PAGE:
1989 a/c compressor needed

(David Martin) #1

I have spent weeks trying to locate a new compressor here in the U.S. woth no luck! Every search does not have a good match that will fit. Any help appreciated. 1989 xj40 6 cylinder.

(motorcarman) #2

Looks like a SANDEN 510.

Any Sanden 510 will work even if you have to swap clutch/pulley and rear cover.

You can probably get a different MY car with a Sanden 709 to fit if you need to.


(Grooveman) #3

David …

Call Jeff the owner of British Auto Specialist. A super guy ! That’s where I got the one for my '89 XJ40.


(David Martin) #4

Is that in the U.S.?

(Bryan N) #5


Yes - Click on the link that Dennis provided

(David Martin) #6

Got it thanks, I will call them on Monday.

(John Quilter) #7

Are replacement Sanden compressors R-12 or R-134 specific? Is it feasible upgrade the compressor capacity to improve cooling efficiency when an R-12 car has been converted to R-134?

(Robert Wilkinson) #8

John, I remember when R134a was introduced, and Sanden used the same compressors but changed their model numbers to emphasize that they were compatible with the new refrigerant. Pressures are slightly higher, but initially at least, this wasn’t considered a problem. Compressors were often sold loaded with oil, and in this case the intended refrigerant was specified even though the oil could be flushed and changed.

Compressors are generally matched to the rest of the system by the OEM. But increasing capacity will indeed help, at least marginally. The doyen is the Harrison A6, in the day and now. But potential gains in performance depend on the “weakest link” in the system. That’s often the evaporator, which one is stuck with unless you convert to an aftermarket system. IMO, you might want to try a modern parallel flow condenser as a first step. Also, when changing refrigerants, you can get some improvement (specifically in optimal control of superheat) if you swap the expansion valve for one that contains the same refrigerant in its temperature-sensing bulb. IMHO.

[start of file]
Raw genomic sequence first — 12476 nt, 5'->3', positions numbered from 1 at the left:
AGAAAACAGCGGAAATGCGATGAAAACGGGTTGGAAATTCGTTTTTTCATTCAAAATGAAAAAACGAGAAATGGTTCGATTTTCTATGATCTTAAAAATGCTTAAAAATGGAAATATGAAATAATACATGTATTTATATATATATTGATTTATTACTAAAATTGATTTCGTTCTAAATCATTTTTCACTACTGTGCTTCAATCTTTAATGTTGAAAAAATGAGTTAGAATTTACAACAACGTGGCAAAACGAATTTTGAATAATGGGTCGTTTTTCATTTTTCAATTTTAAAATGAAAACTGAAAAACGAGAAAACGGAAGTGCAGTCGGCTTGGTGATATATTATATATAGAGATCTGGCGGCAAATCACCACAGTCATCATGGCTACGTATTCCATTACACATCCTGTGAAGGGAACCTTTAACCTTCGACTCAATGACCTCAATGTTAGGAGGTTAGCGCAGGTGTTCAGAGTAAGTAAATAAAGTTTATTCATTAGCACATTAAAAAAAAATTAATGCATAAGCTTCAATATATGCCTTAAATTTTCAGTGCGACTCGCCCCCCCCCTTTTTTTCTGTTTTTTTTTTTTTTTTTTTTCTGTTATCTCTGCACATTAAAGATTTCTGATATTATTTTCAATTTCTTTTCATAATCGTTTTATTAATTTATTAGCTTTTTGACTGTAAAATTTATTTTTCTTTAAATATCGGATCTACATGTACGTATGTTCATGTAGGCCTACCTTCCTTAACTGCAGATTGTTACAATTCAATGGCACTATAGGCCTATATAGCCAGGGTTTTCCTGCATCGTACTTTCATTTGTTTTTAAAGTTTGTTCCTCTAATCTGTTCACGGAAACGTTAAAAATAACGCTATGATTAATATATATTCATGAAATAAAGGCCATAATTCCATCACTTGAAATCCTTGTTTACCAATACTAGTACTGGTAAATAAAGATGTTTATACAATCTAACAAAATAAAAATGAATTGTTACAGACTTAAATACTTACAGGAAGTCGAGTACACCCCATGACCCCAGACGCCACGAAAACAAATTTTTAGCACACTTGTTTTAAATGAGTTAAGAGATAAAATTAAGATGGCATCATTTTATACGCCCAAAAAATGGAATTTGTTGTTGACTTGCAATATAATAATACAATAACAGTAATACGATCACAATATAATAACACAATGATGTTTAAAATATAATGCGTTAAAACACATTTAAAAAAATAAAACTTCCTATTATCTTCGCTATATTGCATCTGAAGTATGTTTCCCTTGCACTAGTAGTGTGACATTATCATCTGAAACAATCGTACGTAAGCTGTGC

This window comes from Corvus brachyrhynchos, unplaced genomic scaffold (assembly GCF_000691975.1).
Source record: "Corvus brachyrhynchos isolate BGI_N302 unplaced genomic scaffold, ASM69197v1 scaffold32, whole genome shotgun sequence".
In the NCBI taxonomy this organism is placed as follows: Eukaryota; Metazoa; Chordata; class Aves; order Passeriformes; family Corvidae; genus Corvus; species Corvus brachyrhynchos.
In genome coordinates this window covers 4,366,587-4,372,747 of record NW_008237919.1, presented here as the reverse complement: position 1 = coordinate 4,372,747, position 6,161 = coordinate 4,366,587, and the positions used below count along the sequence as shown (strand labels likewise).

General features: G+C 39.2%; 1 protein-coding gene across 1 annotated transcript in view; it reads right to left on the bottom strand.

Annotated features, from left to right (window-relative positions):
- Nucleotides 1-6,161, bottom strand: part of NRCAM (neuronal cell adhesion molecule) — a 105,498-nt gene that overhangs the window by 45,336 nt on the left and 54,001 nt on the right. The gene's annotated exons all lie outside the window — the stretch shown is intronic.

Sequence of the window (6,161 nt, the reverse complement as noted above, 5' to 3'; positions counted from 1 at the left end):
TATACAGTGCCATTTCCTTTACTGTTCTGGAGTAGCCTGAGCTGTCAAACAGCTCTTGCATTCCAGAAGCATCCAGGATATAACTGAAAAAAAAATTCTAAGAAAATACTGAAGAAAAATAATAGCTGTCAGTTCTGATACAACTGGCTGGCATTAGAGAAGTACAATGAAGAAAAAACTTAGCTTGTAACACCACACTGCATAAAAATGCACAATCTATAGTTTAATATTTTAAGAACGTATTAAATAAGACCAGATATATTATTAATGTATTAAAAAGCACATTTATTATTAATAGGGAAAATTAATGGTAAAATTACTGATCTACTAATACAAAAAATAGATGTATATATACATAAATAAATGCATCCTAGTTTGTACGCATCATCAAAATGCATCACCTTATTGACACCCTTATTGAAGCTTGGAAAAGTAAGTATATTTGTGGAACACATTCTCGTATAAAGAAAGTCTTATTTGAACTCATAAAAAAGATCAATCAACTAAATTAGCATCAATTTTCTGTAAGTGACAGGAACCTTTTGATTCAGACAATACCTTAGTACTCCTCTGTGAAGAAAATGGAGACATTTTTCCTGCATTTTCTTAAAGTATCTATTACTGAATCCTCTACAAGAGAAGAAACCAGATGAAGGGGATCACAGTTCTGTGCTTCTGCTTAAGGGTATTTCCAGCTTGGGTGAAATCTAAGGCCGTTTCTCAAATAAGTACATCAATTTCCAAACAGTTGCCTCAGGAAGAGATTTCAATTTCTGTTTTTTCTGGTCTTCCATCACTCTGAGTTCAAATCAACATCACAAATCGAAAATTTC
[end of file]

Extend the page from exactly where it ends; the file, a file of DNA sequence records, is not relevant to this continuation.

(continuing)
(John Quilter) #9

Thanks Robert for your detailed explanation. My 1990 XJ40 has been dealer converted to R-134 per Jaguar’s tech bulletin but I do not believe that included a new expansion valve. It may be my imagination, but I do not think it produces as much cold as with R-12 I do get some benefit by clamping off the heater hose as this model year car does not have a vacuum operated heater valve. I believe you are correct that the evaporator is the limiting component.

(motorcarman) #10

Here are several TSBs provided by Jaguar to address your questions.

82-39am R-134a Retrofits Kits.pdf (25.9 KB)
82-43 PAG Oil for R134a Systems.pdf (48.2 KB)
82-51 Compressor Refrigerant Leaks.pdf (51.3 KB)

(John Quilter) #11

Motorcarman. Thanks for all these bulletin links. I do recall them having spent my career in the Jaguar USA warranty department. In the fullness of time and without the manufacturer’s restraints, legal and otherwise, the aftermarket, and individual home technicians and experimenters, can often add to the methods of repairs and modifications that were not available when the cars were current. And thanks to forums like these that collective knowledge can be disseminated which greatly assists keeping these machines on the road and in good operating condition.

(David Martin) #12

WellI did not give up, bouhgt a used one fron a junker and it leaked like a sieve! Got some leak seal with uv dye from my ac supplier and tried again, stil leaked but with the uv light I was able to locate leaks, tighten housing bolts and no leaks for weeks now!